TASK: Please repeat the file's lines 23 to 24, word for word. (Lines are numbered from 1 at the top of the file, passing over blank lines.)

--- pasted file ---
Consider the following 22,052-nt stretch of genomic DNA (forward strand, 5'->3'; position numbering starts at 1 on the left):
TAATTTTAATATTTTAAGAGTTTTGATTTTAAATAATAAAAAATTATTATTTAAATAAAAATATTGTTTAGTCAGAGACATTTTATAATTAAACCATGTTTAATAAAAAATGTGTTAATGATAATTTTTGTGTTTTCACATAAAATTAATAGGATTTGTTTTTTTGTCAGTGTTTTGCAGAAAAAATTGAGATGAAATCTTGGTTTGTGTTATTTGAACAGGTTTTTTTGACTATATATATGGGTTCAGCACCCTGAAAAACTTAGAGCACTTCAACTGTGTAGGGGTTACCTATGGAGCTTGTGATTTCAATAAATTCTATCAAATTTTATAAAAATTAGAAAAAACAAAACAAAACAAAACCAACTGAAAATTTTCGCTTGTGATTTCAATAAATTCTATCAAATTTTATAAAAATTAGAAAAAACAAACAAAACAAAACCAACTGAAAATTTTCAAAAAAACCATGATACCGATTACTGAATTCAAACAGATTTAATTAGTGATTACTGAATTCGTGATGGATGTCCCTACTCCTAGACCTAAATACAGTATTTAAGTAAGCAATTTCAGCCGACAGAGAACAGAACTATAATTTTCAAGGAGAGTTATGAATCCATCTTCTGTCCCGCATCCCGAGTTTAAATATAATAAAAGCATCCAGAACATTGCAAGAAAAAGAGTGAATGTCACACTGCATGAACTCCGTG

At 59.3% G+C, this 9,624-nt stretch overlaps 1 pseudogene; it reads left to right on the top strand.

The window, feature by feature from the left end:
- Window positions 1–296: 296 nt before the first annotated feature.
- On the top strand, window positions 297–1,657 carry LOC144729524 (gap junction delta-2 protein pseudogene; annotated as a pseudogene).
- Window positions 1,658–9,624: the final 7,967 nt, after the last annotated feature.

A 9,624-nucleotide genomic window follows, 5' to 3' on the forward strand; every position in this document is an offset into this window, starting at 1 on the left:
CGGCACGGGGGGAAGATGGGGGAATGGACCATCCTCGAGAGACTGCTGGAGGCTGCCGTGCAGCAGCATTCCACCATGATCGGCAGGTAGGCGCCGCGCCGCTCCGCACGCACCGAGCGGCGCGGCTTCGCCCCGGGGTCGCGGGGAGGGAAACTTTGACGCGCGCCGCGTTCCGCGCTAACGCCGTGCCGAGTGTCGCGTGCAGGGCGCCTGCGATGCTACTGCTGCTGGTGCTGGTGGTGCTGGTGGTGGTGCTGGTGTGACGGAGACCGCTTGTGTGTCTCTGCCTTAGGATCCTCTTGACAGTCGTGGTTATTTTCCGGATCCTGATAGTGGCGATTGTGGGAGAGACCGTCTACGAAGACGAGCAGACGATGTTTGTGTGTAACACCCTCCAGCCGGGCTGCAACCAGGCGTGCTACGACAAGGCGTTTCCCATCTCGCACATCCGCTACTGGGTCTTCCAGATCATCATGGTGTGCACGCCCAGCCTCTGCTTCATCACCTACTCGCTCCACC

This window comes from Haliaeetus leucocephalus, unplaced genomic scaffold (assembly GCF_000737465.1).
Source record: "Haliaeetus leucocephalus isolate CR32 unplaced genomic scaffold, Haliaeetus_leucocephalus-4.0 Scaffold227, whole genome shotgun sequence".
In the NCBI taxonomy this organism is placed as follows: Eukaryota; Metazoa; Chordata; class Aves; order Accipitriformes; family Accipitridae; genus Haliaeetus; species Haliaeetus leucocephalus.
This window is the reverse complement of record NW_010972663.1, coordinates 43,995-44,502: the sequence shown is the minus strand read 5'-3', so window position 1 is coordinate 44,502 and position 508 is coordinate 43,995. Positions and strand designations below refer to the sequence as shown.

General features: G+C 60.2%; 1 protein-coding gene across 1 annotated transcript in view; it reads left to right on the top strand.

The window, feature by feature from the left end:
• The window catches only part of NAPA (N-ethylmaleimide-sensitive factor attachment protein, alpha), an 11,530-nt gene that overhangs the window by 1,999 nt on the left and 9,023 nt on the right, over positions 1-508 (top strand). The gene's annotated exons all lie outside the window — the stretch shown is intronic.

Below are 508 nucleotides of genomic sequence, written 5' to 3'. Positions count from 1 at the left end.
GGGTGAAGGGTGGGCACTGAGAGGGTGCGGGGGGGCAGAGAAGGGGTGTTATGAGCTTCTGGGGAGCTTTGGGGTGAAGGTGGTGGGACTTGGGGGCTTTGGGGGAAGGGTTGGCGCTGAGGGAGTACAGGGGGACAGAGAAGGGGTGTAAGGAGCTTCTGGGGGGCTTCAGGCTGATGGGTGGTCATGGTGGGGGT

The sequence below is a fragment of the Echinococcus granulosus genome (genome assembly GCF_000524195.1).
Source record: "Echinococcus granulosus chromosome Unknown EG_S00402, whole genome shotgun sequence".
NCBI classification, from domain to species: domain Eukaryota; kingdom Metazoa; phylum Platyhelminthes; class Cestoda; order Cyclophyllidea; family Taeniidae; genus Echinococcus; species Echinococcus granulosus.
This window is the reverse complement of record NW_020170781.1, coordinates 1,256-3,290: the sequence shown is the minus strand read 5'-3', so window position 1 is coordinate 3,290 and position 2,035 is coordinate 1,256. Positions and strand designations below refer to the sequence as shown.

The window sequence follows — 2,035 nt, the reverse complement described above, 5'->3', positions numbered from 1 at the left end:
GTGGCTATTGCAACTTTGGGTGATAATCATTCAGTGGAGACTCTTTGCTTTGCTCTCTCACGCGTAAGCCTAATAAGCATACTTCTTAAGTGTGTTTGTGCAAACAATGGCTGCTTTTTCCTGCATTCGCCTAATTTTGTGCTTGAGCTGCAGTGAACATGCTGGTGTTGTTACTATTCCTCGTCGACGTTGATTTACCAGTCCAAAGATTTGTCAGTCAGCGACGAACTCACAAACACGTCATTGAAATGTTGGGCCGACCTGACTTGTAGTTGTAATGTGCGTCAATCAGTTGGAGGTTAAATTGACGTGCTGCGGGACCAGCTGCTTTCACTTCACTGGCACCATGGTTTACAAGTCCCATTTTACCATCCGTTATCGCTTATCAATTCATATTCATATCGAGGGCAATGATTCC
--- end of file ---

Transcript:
The window sequence follows — 2,035 nt, the reverse complement described above, 5'->3', positions numbered from 1 at the left end:
GTGGCTATTGCAACTTTGGGTGATAATCATTCAGTGGAGACTCTTTGCTTTGCTCTCTCACGCGTAAGCCTAATAAGCATACTTCTTAAGTGTGTTTGTGCAAACAATGGCTGCTTTTTCCTGCATTCGCCTAATTTTGTGCTTGAGCTGCAGTGAACATGCTGGTGTTGTTACTATTCCTCGTCGACGTTGATTTACCAGTCCAAAGATTTGTCAGTCAGCGACGAACTCACAAACACGTCATTGAAATGTTGGGCCGACCTGACTTGTAGTTGTAATGTGCGTCAATCAGTTGGAGGTTAAATTGACGTGCTGCGGGACCAGCTGCTTTCACTTCACTGGCACCATGGTTTACAAGTCCCATTTTACCATCCGTTATCGCTTATCAATTCATATTCATATCGAGGGCAATGATTCC